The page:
Virtual and Augmented Reality Investments Diminish

Virtual and Augmented Reality Investments Diminish 1

Virtual and Augmented reality may be in trouble after some recent studies have shown diminished interest in the technology.

According to Crunchbase data, a total of 26 companies with AR or VR-focused businesses raised a disclosed amount of funds in the first quarter of 2017, raising over $200 million. The numbers pale in comparison to the previous year where 29 companies were able to raise just over $1 billion. This marks the lowest quarterly number of financing and investments total in over a year. A chart was made, looking at the financing totals for augmented and virtual reality startups for the past five quarters.

While nothing is certain, the slow adoption rate of VR and AR technology may be the cause of investor’s uneasiness. The number of companies involved with the technology is small, meaning any changes in the market will have an impact. Another factor that may be dampening investor expectations about the new market is the bad publicity a few of the VR developing companies have received recently. The Oculus Rift hasn’t lived up to the high expectations originally set for the device, resulting in many of the demo stations set up in stores to be closed down. High-end devices such as the Oculus Rift or HTC Vive failed to meet sales expectations while low-cost devices such as the PlayStation VR fared much better on the market.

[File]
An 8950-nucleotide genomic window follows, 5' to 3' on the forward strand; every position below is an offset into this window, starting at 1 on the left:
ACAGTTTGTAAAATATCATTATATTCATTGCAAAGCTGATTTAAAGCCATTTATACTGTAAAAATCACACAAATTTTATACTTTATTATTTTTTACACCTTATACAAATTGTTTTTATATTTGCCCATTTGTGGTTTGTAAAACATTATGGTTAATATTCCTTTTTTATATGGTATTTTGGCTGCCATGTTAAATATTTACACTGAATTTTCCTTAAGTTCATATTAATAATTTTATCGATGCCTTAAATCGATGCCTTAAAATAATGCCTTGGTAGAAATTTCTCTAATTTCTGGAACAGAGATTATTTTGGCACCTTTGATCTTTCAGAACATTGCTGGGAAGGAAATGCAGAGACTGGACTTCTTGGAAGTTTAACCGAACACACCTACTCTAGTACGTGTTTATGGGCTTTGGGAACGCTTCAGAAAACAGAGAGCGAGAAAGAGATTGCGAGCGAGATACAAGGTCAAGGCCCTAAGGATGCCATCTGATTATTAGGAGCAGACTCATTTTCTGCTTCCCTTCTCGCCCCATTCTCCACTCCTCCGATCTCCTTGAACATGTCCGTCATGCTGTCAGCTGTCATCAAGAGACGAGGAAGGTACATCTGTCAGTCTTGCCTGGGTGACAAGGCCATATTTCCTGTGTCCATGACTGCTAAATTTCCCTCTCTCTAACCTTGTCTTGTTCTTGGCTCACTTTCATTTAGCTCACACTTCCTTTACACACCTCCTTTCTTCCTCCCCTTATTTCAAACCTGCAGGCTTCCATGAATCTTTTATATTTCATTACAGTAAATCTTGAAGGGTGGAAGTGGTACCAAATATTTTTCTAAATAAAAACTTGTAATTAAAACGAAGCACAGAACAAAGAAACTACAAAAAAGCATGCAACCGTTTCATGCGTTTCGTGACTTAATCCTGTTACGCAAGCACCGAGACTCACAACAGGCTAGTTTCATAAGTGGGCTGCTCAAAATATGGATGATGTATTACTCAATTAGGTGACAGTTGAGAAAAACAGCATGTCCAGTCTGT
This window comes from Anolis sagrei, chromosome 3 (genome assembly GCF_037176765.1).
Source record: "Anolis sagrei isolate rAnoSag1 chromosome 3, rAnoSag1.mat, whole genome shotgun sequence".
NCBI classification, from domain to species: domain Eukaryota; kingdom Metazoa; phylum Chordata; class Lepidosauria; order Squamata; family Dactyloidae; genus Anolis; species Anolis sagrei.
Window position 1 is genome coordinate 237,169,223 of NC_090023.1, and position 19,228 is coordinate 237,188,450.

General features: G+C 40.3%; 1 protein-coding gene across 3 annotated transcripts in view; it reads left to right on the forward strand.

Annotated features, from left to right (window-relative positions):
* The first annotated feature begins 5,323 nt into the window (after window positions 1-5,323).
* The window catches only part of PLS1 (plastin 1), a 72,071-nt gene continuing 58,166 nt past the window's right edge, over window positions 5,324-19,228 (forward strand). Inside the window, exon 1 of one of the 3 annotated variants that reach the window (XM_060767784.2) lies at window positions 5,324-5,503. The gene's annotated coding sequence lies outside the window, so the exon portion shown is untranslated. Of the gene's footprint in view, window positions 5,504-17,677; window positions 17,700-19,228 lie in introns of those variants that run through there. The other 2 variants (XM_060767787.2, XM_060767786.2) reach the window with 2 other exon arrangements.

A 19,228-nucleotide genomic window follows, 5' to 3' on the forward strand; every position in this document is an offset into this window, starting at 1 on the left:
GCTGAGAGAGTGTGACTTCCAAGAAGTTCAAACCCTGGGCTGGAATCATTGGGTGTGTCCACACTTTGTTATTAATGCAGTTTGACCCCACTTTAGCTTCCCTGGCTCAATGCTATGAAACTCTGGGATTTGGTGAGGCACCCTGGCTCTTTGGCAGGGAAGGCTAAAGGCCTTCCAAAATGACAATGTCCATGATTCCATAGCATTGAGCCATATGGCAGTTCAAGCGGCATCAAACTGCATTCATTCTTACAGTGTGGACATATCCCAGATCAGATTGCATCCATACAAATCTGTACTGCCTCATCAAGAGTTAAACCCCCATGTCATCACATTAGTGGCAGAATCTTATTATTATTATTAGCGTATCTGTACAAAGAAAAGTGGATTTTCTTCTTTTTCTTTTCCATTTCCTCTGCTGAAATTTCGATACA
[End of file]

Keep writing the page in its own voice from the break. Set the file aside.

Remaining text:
One of the biggest complaints often heard about VR, is the lack of software supporting the hardware. Many of the titles used to promote hardware have either been stuck in development or were met with negative reception when released. An example of this is Crytek’s Robinson: The Journey, a first-person adventure game where players explore a world filled with dinosaurs, solving puzzles as they progress. Critics complained about the game’s controls with some even saying the VR aspect made them feel ill.

VR isn’t dead as of yet. Even with slow sales, a number of VR headsets have been deemed commercially successful. With investors hesitant to continue supporting the hardware, it’ll be the quality of the upcoming software in the future that determines the fate of VR.

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